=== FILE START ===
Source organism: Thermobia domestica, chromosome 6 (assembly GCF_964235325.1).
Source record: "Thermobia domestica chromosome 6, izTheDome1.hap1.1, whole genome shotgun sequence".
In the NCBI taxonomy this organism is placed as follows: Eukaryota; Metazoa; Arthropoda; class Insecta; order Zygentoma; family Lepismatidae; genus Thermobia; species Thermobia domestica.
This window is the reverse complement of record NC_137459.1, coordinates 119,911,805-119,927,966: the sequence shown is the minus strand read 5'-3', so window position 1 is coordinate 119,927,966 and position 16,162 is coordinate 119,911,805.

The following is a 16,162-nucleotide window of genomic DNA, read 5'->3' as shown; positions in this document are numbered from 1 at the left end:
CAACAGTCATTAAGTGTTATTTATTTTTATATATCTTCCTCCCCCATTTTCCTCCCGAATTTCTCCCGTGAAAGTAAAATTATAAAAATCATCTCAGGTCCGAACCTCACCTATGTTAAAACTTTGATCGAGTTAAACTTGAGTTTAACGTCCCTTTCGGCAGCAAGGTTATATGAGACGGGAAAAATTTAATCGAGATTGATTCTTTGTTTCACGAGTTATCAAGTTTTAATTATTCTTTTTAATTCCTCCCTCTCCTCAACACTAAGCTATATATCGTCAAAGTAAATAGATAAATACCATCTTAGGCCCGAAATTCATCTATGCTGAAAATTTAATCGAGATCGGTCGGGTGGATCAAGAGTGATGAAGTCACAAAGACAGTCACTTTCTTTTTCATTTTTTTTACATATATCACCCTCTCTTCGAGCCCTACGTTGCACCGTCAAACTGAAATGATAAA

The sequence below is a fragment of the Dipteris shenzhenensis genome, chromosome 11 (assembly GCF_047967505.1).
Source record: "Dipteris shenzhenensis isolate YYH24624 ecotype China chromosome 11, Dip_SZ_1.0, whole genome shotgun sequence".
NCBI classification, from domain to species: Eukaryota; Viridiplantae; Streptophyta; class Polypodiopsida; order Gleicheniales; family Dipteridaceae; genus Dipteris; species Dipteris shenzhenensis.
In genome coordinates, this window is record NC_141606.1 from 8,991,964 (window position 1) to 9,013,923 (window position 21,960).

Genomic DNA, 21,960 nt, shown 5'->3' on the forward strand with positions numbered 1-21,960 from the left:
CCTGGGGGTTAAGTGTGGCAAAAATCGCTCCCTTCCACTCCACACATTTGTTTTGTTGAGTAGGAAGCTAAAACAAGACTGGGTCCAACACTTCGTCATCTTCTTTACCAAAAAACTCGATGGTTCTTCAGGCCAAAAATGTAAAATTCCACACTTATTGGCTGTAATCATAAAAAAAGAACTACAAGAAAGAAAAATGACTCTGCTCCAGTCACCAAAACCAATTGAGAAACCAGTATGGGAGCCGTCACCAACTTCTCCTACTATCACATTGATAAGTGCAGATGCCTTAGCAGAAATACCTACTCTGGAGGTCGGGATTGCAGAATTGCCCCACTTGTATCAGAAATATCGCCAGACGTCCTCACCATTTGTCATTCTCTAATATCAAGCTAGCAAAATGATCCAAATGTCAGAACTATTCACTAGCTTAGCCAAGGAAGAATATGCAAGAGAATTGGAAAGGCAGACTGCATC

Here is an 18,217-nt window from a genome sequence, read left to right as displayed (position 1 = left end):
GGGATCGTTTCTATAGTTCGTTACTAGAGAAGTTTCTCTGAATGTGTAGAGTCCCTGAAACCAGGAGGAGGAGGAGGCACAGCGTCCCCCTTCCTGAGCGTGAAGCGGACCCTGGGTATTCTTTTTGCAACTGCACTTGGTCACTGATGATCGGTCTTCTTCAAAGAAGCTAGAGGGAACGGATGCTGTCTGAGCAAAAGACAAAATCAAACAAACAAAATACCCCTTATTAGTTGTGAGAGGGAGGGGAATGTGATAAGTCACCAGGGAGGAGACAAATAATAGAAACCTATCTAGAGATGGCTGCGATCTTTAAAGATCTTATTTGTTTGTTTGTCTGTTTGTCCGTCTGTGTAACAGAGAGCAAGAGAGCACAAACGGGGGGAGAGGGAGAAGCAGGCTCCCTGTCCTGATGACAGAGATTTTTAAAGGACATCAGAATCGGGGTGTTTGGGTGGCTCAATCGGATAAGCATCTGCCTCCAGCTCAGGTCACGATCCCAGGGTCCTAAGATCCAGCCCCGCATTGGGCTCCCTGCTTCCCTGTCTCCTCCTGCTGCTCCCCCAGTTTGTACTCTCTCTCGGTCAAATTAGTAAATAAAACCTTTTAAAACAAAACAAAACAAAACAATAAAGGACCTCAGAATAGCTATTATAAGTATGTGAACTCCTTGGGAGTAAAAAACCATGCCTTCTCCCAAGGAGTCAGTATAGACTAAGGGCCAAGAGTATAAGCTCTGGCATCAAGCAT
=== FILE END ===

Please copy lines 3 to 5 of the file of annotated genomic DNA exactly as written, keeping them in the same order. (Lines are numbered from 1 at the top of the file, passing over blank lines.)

In the NCBI taxonomy this organism is placed as follows: Eukaryota; Metazoa; Arthropoda; class Insecta; order Zygentoma; family Lepismatidae; genus Thermobia; species Thermobia domestica.
This window is the reverse complement of record NC_137459.1, coordinates 119,911,805-119,927,966: the sequence shown is the minus strand read 5'-3', so window position 1 is coordinate 119,927,966 and position 16,162 is coordinate 119,911,805.

The following is a 16,162-nucleotide window of genomic DNA, read 5'->3' as shown; positions in this document are numbered from 1 at the left end: